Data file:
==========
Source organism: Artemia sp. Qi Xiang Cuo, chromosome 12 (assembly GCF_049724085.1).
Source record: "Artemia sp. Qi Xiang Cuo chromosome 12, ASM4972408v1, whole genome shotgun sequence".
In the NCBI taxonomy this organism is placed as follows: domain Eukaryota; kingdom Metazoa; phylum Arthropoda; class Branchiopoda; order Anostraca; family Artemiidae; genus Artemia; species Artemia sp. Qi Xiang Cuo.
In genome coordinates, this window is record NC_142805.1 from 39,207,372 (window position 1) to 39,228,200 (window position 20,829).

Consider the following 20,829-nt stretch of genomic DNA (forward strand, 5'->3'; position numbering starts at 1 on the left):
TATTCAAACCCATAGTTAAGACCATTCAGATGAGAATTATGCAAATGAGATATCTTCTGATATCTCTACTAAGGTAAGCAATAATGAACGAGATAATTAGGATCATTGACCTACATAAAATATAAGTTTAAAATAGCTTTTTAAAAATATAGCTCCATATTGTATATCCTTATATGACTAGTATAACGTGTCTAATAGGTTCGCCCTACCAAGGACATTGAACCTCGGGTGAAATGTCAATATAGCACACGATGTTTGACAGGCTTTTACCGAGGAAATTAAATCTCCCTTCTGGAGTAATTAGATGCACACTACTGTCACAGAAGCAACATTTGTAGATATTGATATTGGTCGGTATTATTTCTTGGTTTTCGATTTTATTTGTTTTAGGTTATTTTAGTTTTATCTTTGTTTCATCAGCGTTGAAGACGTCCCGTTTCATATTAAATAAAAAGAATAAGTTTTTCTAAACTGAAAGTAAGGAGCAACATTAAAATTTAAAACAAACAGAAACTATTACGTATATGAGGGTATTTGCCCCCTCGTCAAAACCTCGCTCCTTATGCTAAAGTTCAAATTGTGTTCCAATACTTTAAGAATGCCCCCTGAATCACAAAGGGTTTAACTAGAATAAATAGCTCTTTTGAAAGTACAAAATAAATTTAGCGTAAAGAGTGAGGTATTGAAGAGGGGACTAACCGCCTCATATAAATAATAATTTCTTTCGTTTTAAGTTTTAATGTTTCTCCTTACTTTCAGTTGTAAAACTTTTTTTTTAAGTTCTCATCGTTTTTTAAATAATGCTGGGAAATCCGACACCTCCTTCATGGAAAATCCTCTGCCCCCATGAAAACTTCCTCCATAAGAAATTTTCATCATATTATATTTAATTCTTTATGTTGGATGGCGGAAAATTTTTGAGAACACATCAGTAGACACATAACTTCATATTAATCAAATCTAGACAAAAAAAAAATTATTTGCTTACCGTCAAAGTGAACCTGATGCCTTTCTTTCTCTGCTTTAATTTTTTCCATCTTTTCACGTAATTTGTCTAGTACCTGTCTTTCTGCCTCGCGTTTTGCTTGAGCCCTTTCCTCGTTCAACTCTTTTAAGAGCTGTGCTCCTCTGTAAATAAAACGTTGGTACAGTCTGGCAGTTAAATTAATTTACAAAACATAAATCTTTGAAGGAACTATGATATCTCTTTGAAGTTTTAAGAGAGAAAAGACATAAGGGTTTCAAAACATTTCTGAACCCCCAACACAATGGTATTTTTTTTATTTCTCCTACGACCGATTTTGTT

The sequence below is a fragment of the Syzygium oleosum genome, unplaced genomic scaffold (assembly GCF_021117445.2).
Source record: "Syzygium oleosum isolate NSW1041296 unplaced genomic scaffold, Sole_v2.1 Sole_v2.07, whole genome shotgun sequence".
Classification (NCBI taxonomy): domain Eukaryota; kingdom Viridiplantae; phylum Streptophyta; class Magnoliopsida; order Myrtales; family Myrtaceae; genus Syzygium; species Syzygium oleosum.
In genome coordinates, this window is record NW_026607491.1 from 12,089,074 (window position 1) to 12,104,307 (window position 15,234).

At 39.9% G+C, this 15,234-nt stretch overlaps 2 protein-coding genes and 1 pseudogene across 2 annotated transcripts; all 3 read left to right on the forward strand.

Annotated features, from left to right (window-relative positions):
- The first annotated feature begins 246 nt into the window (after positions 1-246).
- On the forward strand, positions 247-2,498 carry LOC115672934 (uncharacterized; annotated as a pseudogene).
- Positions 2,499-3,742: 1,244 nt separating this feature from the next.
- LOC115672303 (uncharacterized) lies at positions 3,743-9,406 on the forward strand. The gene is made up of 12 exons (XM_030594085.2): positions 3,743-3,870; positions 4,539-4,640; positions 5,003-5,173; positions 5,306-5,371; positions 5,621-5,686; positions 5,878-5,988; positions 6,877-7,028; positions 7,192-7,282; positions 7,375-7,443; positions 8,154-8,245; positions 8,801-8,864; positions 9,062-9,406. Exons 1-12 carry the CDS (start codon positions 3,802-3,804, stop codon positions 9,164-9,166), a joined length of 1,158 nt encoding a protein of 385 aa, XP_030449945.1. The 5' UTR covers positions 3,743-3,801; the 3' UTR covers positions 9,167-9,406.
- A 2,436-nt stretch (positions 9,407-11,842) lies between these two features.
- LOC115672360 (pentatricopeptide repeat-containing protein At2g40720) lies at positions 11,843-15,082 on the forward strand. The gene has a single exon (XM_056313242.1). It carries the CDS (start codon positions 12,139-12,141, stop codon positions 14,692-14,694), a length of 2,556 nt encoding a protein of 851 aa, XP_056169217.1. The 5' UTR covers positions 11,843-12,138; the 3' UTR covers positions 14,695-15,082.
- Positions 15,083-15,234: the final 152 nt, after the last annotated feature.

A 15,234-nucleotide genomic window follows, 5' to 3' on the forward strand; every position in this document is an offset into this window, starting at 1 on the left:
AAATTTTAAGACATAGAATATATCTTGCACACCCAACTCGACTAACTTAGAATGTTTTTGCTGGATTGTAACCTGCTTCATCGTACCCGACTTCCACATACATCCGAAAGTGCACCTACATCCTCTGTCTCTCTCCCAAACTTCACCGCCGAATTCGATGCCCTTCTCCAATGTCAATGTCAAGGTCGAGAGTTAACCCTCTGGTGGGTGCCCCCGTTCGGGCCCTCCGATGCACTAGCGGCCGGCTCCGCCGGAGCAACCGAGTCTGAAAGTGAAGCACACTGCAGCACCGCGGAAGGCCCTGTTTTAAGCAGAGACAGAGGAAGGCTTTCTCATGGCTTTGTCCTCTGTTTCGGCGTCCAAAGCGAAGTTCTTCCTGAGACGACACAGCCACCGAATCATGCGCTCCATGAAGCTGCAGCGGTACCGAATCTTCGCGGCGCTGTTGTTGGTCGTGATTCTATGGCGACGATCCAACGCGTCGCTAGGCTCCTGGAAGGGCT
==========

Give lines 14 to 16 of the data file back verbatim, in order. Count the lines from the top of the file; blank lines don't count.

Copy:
- On the forward strand, positions 247-2,498 carry LOC115672934 (uncharacterized; annotated as a pseudogene).
- Positions 2,499-3,742: 1,244 nt separating this feature from the next.
- LOC115672303 (uncharacterized) lies at positions 3,743-9,406 on the forward strand. The gene is made up of 12 exons (XM_030594085.2): positions 3,743-3,870; positions 4,539-4,640; positions 5,003-5,173; positions 5,306-5,371; positions 5,621-5,686; positions 5,878-5,988; positions 6,877-7,028; positions 7,192-7,282; positions 7,375-7,443; positions 8,154-8,245; positions 8,801-8,864; positions 9,062-9,406. Exons 1-12 carry the CDS (start codon positions 3,802-3,804, stop codon positions 9,164-9,166), a joined length of 1,158 nt encoding a protein of 385 aa, XP_030449945.1. The 5' UTR covers positions 3,743-3,801; the 3' UTR covers positions 9,167-9,406.